The idea that neighbors could band together to install solar panels on their homes and businesses more cheaply than going it alone attracted a crowd Wednesday at Lakeland’s United Methodist Temple during a program sponsored by the Polk County League of Women Voters.
These cooperatives have already been organized in several other Florida counties and are a growing effort that promises to bring Florida into its rightful place in the effort to expand home solar power installations, said Deidre Macnab, who is a volunteer coordinator for LWV’s Florida United Solar Neighbors organization.
She said Florida is a logical place for this effort because of the availability of solar power as a result of its sunny weather year-round and the fact that many residents pay high utility bills to operate air-conditioning systems during hot summers.
Deidre Macnab explains the LWV solar campaign to residents Wednesday
In addition to helping residents to lower their energy bills substantially—the return on investment can be recouped in a little as four years—increased home solar power reduces the impact on climate change and reduces the need to build additional expensive power plants, she said.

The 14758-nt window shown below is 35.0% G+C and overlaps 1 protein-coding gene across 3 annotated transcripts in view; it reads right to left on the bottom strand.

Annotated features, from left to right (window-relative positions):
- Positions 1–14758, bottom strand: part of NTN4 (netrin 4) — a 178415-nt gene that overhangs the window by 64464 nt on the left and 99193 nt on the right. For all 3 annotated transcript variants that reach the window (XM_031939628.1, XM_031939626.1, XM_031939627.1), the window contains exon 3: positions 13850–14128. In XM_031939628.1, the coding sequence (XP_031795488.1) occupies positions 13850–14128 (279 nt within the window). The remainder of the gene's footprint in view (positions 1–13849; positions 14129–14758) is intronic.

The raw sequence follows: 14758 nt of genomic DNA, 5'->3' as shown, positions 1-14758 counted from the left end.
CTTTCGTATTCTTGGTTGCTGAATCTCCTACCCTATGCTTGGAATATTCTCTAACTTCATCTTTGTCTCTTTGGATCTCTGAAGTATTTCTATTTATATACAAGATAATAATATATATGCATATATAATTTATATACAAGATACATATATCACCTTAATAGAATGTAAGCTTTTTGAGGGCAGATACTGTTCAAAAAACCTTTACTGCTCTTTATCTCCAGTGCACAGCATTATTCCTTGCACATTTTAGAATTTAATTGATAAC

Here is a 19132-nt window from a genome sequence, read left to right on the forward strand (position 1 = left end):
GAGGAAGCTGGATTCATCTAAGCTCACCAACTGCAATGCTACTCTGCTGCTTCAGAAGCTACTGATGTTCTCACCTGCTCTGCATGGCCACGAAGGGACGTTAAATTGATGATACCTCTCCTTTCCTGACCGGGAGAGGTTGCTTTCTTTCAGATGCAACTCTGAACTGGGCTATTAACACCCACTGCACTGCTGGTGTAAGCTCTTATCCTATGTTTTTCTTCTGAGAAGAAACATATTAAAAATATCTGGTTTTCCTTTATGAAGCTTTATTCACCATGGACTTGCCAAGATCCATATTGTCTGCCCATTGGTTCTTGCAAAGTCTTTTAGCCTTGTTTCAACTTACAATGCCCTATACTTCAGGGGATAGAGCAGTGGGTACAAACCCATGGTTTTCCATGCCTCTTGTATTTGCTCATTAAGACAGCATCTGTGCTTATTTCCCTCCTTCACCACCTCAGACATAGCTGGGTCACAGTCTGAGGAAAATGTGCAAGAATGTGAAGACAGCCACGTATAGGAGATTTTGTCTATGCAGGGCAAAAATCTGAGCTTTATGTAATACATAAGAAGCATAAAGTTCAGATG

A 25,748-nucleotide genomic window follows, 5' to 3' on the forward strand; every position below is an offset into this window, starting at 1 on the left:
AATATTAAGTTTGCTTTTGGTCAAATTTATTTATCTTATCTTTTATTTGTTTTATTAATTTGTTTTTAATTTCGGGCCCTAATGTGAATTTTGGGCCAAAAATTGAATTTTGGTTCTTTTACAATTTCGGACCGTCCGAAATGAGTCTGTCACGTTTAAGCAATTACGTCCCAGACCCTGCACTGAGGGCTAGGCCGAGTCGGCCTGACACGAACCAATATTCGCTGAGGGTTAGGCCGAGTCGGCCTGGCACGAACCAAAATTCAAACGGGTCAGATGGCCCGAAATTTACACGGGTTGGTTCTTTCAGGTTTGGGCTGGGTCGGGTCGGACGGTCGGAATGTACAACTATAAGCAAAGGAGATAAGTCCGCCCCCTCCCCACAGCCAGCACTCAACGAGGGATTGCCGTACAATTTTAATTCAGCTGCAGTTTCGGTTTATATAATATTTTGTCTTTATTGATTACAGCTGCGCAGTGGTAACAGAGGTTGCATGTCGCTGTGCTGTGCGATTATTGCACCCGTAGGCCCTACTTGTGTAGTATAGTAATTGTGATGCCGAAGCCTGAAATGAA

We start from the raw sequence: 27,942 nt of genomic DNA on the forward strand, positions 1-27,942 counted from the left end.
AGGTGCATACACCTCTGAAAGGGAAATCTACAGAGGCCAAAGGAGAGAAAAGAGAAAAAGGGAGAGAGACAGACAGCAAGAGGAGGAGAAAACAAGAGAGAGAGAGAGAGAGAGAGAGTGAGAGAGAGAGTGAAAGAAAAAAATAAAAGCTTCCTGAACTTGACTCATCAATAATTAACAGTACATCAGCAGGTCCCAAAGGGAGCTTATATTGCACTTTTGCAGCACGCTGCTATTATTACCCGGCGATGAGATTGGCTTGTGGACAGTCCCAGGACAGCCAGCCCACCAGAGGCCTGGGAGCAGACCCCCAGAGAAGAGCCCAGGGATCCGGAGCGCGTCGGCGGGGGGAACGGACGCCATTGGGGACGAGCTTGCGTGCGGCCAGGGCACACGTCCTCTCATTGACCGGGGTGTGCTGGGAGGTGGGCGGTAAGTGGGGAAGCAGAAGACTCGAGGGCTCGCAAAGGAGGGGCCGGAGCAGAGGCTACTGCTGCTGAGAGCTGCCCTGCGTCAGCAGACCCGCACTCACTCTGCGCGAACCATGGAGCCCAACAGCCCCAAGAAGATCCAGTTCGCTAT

In addition to pushing to interest homeowners and business owners in installing solar panels, the effort also involves getting the support of local officials for changing utility rates or approving ordinances that’s would facility solar installation, said Rick Garrity, a longtime Lakeland resident who formerly headed the Hillsborough County Environmental Protection Commission.
One would be to lobby Lakeland commissioners to revise its rate structure in a way that doesn’t include a surcharge that reduces the payback rate for solar conversions.
The other would be to persuade the County Commission to approve an ordinance that would allow property owners to finance solar installation through a lien on their property that would be paid over time on their tax bills.
Macnab said her group is also pushing for lower-cost and faster permitting for solar installations.
“I know we can do it,” Garrity said.
Wednesday’s discussion also broached the idea of installing solar panels on new schools to cut operating costs and use the money that would have been required for power bills to fund educational programs.